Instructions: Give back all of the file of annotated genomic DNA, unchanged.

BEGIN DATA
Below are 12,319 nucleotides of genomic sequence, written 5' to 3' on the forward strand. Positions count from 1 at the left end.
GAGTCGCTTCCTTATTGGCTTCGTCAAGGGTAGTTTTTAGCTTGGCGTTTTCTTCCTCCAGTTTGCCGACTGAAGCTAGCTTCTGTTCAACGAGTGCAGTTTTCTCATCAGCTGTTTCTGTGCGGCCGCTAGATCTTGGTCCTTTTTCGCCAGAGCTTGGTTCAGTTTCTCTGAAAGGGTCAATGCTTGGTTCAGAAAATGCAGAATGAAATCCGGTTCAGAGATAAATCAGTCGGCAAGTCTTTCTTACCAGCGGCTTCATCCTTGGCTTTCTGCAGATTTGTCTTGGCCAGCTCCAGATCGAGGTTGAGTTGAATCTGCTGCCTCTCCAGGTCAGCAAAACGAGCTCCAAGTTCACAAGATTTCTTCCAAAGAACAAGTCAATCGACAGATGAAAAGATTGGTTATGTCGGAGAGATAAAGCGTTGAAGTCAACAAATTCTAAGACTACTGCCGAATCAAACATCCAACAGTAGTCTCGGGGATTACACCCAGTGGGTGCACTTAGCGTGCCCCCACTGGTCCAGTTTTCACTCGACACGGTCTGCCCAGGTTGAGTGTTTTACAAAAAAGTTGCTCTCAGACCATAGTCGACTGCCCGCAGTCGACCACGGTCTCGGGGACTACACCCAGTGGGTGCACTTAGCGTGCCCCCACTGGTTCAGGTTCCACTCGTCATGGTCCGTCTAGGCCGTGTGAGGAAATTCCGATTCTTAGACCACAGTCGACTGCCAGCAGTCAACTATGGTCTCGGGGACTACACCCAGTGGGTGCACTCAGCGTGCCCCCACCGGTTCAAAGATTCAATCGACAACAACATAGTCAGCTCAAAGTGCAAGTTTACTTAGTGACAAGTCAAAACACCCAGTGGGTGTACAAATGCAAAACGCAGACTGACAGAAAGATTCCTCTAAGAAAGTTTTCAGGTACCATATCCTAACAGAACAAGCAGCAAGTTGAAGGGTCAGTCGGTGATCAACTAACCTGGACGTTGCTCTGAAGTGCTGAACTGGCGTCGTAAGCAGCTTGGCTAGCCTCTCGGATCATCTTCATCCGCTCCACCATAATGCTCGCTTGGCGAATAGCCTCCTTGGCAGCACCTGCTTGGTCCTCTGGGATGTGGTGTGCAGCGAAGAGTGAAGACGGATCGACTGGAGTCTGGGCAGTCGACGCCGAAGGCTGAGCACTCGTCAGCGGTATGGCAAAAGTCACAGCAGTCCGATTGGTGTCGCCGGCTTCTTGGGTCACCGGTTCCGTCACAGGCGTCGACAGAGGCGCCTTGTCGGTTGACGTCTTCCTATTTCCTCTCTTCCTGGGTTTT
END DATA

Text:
Below are 12,319 nucleotides of genomic sequence, written 5' to 3' on the forward strand. Positions count from 1 at the left end.
GAGTCGCTTCCTTATTGGCTTCGTCAAGGGTAGTTTTTAGCTTGGCGTTTTCTTCCTCCAGTTTGCCGACTGAAGCTAGCTTCTGTTCAACGAGTGCAGTTTTCTCATCAGCTGTTTCTGTGCGGCCGCTAGATCTTGGTCCTTTTTCGCCAGAGCTTGGTTCAGTTTCTCTGAAAGGGTCAATGCTTGGTTCAGAAAATGCAGAATGAAATCCGGTTCAGAGATAAATCAGTCGGCAAGTCTTTCTTACCAGCGGCTTCATCCTTGGCTTTCTGCAGATTTGTCTTGGCCAGCTCCAGATCGAGGTTGAGTTGAATCTGCTGCCTCTCCAGGTCAGCAAAACGAGCTCCAAGTTCACAAGATTTCTTCCAAAGAACAAGTCAATCGACAGATGAAAAGATTGGTTATGTCGGAGAGATAAAGCGTTGAAGTCAACAAATTCTAAGACTACTGCCGAATCAAACATCCAACAGTAGTCTCGGGGATTACACCCAGTGGGTGCACTTAGCGTGCCCCCACTGGTCCAGTTTTCACTCGACACGGTCTGCCCAGGTTGAGTGTTTTACAAAAAAGTTGCTCTCAGACCATAGTCGACTGCCCGCAGTCGACCACGGTCTCGGGGACTACACCCAGTGGGTGCACTTAGCGTGCCCCCACTGGTTCAGGTTCCACTCGTCATGGTCCGTCTAGGCCGTGTGAGGAAATTCCGATTCTTAGACCACAGTCGACTGCCAGCAGTCAACTATGGTCTCGGGGACTACACCCAGTGGGTGCACTCAGCGTGCCCCCACCGGTTCAAAGATTCAATCGACAACAACATAGTCAGCTCAAAGTGCAAGTTTACTTAGTGACAAGTCAAAACACCCAGTGGGTGTACAAATGCAAAACGCAGACTGACAGAAAGATTCCTCTAAGAAAGTTTTCAGGTACCATATCCTAACAGAACAAGCAGCAAGTTGAAGGGTCAGTCGGTGATCAACTAACCTGGACGTTGCTCTGAAGTGCTGAACTGGCGTCGTAAGCAGCTTGGCTAGCCTCTCGGATCATCTTCATCCGCTCCACCATAATGCTCGCTTGGCGAATAGCCTCCTTGGCAGCACCTGCTTGGTCCTCTGGGATGTGGTGTGCAGCGAAGAGTGAAGACGGATCGACTGGAGTCTGGGCAGTCGACGCCGAAGGCTGAGCACTCGTCAGCGGTATGGCAAAAGTCACAGCAGTCCGATTGGTGTCGCCGGCTTCTTGGGTCACCGGTTCCGTCACAGGCGTCGACAGAGGCGCCTTGTCGGTTGACGTCTTCCTATTTCCTCTCTTCCTGGGTTTT